Mozambique Travel Guide

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maputo Fort

maputo Fort

Yawat Djamen William

Mozambique is located in Southern Africa  along the coast of the Indian Ocean  between South Africa and Tanzania . It also shares a border with Malawi , Zimbabwe , Swaziland and Zambia .

The former Portuguese colony was once a premier destination for wealthy European tourists. Civil war, however, destroyed much of the country's infrastructure leaving tourists, let alone the local population, with sparse options. The warring factions, Renamo and Frelimo, came to terms on a peace agreement in 1992 and the country has since enjoyed a renaissance among travelers.

It's proximity to South Africa has resulted in a steady influx of investment into tourism facilities along the south-east coast of the country. Mozambique has some of the best beaches on the East African coast, offering azure waters, coral reefs and subtropical islands. Tourists are flocking to hot spots such as Tofu, Vilankulos and the Bazaruto Archipelago.

The capital Maputo is located in the very south of the country, a stones throw from the South African and Swazi borders. Scheduled buses ply the 6-hour route from Nelspruit and Johannesburg  (8 hours) to Maputo .

 Heading into Swaziland , minibuses leave Maputo every hour just east of the central market.  Luxury coaches leave daily from Maputo to Beira they do not go into Inhambane/Tofu or Vilankulo/Bazaruto so make arrangements with your tour operator or hotel/lodge for transfer to the coast. (Vilanculos 848 506507)  

While run-down, dark and somewhat unnerving, the capital Maputo is not without it's charms. The picturesque train station, designed by Gustave Eiffel in 1910, is just one of many beautiful spots around the city that speak to the country's European influences. For a more traditional feel, the bustling central market teems with life - especially seafood. Prawns are a Mozambican speciality and fishermen bring them in by the truckload around dusk. A definite highlight is the Maputo fish market, located on north end of Avenida Marginal. This is the first stop for local fishermen who unload the best of their catch here before heading into town. The market is surrounded by small bars and restaurants that will cook your purchase for a small fee - which may or may not include a few of your shrimp!

Heading north out of Maputo most travelers make their first stop in Inhambane, which is the transit point for the beautiful beaches in Tofu. Inhambane is a non-descript, sleepy little town. A wide boulevard sweeps through the middle of town where you can find the main market, small shops and absolutely phenomenal fresh bread. Internet is available in Inhambane, just ask around to see which one is open. Power shortages limit availability. Minibuses run regularly from just behind the market to Tofu (+/- 300 to 500 Mts in 2008 depending on the type of transport). Tofu consists of a mile-long beach, complete with gorgeous sunsets and amazing surf. Several backpacker lodges have been set up along the beach with dorms, singles and camping.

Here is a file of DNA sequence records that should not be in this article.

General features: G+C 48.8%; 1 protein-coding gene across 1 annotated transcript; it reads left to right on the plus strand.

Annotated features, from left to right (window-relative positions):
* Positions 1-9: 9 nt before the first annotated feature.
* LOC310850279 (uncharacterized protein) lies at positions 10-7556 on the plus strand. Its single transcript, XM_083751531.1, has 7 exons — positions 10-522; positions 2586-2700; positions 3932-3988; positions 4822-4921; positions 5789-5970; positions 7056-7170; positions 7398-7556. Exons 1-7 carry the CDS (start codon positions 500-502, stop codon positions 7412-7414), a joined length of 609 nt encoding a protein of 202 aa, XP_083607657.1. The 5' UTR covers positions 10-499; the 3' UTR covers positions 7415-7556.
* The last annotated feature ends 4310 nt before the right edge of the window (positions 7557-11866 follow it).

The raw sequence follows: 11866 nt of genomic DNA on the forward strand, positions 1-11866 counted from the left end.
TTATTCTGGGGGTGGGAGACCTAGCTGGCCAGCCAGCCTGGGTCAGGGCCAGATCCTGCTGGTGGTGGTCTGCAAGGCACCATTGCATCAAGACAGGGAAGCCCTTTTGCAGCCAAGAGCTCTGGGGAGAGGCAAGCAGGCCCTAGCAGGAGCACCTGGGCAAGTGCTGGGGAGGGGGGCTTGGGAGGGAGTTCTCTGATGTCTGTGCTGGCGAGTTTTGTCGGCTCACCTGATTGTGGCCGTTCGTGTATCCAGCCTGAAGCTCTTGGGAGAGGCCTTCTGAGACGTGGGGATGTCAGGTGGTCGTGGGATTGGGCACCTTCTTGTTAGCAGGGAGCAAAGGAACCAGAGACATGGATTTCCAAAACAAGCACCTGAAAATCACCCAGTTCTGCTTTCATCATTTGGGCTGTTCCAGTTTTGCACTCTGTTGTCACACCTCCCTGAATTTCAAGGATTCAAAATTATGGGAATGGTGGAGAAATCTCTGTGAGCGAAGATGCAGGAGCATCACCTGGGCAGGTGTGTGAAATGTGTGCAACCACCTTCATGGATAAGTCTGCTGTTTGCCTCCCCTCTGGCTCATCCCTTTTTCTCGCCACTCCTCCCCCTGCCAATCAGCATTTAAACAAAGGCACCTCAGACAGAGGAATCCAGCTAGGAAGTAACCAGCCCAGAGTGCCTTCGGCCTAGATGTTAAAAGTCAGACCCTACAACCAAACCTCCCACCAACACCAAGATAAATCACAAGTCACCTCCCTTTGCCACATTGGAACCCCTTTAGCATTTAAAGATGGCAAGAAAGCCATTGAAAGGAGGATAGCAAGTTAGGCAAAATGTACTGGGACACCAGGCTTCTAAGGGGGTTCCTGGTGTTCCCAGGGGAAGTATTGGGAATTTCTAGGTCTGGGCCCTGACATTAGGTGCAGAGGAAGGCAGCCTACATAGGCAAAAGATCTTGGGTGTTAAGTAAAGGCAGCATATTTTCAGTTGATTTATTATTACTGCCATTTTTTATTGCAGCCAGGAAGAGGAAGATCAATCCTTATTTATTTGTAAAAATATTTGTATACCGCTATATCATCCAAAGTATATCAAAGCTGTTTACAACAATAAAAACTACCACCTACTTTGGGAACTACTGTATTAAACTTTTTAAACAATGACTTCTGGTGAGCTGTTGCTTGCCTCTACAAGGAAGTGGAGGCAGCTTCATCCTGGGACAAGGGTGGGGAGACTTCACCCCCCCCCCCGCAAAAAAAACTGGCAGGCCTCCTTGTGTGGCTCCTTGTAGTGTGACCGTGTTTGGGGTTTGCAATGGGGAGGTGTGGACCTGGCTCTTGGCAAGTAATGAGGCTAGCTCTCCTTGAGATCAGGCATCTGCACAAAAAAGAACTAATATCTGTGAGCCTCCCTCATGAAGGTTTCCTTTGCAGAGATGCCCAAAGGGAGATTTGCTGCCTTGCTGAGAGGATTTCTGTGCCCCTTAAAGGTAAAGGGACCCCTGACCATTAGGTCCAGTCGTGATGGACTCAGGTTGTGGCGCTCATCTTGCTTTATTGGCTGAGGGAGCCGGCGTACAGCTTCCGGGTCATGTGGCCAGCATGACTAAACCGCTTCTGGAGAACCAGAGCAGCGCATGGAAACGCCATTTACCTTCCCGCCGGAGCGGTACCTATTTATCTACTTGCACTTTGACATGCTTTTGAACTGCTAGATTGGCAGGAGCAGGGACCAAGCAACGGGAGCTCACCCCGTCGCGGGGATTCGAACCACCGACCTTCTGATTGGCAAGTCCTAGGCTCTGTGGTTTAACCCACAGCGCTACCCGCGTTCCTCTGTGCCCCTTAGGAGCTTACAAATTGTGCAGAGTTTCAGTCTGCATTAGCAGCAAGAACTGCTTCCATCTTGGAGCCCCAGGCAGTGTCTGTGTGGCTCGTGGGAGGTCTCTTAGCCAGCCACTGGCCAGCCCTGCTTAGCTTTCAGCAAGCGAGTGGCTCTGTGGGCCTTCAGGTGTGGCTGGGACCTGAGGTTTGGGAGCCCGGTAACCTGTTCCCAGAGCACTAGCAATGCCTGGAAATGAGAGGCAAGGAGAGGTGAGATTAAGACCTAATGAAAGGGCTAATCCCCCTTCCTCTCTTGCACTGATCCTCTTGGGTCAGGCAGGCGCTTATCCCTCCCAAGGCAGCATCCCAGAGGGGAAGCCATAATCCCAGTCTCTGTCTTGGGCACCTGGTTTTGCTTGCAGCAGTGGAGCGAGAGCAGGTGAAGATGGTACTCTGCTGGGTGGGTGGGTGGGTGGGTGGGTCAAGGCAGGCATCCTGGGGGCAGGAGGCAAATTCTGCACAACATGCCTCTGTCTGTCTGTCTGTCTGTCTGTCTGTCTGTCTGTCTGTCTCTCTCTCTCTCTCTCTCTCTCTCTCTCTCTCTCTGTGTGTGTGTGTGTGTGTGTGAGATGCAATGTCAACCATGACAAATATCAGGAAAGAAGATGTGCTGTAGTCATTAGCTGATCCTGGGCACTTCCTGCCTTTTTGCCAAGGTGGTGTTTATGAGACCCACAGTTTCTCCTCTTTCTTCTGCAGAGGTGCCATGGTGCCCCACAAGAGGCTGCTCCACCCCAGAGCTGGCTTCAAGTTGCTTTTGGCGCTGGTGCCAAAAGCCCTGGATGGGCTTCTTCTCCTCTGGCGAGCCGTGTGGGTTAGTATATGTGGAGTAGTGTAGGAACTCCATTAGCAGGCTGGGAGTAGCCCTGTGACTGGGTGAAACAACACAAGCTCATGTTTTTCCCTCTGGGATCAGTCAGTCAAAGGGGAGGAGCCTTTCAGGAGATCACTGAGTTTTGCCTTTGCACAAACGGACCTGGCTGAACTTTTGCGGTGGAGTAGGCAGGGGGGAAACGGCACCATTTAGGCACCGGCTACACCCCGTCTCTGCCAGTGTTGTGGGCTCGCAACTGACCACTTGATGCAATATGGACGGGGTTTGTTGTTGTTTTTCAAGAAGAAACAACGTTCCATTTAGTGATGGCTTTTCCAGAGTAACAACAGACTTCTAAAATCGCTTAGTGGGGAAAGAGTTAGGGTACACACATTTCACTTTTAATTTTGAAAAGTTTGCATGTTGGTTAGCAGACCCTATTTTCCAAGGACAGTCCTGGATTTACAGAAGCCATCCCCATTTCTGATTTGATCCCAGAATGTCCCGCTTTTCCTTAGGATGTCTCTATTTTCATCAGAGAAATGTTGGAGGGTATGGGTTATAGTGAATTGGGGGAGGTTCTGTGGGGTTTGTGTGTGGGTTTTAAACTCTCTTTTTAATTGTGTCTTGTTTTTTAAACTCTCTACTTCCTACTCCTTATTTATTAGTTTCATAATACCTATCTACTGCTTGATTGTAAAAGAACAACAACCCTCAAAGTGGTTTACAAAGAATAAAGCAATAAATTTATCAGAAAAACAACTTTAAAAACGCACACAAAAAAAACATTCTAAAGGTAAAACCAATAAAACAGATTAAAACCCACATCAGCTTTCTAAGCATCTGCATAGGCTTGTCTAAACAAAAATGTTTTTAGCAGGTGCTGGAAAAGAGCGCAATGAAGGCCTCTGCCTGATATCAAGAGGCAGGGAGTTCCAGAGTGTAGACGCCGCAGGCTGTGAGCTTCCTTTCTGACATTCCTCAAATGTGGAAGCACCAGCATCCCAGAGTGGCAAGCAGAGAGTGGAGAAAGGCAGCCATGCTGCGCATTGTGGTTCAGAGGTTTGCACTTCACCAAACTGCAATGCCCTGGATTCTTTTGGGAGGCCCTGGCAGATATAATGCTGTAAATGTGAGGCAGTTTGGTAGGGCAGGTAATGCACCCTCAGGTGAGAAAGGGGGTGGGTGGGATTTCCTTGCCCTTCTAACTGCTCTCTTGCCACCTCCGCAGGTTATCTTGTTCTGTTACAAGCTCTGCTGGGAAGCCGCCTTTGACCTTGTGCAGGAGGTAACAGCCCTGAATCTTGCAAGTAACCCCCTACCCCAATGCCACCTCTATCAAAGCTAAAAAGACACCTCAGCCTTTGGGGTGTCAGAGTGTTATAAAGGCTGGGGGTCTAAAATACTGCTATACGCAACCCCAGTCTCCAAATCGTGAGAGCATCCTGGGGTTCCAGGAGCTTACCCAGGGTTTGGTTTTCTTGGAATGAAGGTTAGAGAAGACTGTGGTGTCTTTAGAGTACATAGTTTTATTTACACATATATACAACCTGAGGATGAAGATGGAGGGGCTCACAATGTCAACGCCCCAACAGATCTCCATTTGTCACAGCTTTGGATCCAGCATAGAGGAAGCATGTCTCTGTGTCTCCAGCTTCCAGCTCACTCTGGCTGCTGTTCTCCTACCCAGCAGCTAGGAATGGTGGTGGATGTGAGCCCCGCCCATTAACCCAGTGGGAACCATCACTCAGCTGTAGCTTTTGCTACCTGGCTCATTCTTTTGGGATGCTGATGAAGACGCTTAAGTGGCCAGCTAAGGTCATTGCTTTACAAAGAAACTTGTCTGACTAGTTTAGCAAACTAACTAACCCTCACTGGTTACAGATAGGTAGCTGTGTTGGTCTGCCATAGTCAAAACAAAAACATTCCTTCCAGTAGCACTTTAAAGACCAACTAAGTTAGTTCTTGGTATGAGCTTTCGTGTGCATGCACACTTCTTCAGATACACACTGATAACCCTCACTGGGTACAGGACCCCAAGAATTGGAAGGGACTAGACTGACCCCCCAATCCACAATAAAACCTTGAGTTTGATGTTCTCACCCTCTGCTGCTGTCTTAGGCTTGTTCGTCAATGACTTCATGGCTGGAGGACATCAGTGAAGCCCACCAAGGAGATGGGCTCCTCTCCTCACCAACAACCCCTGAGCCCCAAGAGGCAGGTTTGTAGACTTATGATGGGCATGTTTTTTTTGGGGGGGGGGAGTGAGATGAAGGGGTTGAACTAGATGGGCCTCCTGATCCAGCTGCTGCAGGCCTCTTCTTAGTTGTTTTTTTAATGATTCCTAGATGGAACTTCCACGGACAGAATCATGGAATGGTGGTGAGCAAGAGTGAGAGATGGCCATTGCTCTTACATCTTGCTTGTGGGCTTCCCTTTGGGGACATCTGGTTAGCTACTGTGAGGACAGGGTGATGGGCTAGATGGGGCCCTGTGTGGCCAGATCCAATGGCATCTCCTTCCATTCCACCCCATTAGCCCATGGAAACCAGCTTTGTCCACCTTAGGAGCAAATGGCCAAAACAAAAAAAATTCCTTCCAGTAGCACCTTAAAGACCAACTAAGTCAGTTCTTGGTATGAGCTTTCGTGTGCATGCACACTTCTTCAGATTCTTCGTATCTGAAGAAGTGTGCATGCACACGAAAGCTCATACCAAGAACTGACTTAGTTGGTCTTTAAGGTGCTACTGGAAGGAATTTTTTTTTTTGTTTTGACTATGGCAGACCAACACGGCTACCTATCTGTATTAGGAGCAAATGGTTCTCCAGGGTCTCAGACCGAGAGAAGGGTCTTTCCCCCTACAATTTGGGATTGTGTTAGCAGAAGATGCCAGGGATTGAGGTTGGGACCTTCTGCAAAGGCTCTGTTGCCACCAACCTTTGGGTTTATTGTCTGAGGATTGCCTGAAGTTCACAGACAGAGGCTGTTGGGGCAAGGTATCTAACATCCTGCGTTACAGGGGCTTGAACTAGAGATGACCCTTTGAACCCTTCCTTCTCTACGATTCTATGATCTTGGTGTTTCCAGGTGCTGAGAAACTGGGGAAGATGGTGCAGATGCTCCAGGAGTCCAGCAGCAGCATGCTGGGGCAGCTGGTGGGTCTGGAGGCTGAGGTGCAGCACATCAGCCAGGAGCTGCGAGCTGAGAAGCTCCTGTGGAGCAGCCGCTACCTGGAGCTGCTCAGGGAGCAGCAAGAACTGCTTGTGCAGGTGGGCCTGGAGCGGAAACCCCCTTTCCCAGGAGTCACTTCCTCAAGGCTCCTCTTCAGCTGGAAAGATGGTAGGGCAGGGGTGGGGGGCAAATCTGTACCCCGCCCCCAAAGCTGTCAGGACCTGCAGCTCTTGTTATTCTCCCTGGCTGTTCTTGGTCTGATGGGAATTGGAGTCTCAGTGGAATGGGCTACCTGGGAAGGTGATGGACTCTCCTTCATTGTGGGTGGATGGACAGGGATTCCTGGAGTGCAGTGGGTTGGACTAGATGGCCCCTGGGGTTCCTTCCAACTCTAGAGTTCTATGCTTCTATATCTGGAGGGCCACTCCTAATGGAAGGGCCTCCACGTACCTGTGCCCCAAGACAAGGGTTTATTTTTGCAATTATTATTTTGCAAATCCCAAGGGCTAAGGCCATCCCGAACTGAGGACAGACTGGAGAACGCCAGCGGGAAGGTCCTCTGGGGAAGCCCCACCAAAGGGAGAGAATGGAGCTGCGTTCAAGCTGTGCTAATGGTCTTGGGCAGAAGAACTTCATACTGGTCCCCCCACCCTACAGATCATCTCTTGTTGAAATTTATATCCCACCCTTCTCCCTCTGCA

The travelers venturing past Tofu will be well rewarded, Vilankulo lies approximately 300 km up the highway from Tofu.

Vilankulo and the Bazaruto Archipelago, a protected National Park, offer five idyllic unspoiled tropical islands for your vacation - the pristine islands are undeveloped - no roads or shops, only unbelievable natural beauty and the comfort of well run luxury accommodation on the mainland and boutique lodges on the islands. The area offers unspoiled coral pink beaches, world class Scuba diving and snorkeling, renowned deep sea fishing and salt water fly fishing. Join us for an unforgettable holiday, watch the traditional dhows cruise by and if you are a scuba diver, explore the underwater world  or just float above it.  Check out some exciting suggestions by Dive Bazaruto ( ) or Odyssea Dive (
Several backpacker lodges have been set up with dorms, singles and camping both in Vilankulo and South Beach (Chibuene).

The northern stretch of Mozambique , from  Beira through to the Tanzanian border is as rough as it gets. Lonely stretches of surprisingly decent highway give way to dusty one-horse towns. Once the dust clears however towns such as Pemba ,  Ilha de Mocambique and the Querimba Archipelago offer a phenomenal glimpse into a much less frequented part of Mozambique . Regular luxury bus service makes travel in this area a relatively easy proposition.

Be forewarned that travel in Mozambique is not all fun and games. Tourists are pulled aside and asked for their documents so be sure to carry at least a photocopy of your passport at all times. Do not walk off the beaten path. Like in any big city, use common sense to avoid being rendered a victim - this also goes for the small towns. Crime isn't abnormally high in Mozambique but dark cities and towns aren't always friendly so be on guard at night.

Be wise and you'll quickly find that Mozambique is one of the friendliest places in Africa . Locals will welcome you with massive smiles and shouts of Bom Dia! Don't miss out on this amazing piece of Africa .




July 06, 2005 new by the_influence

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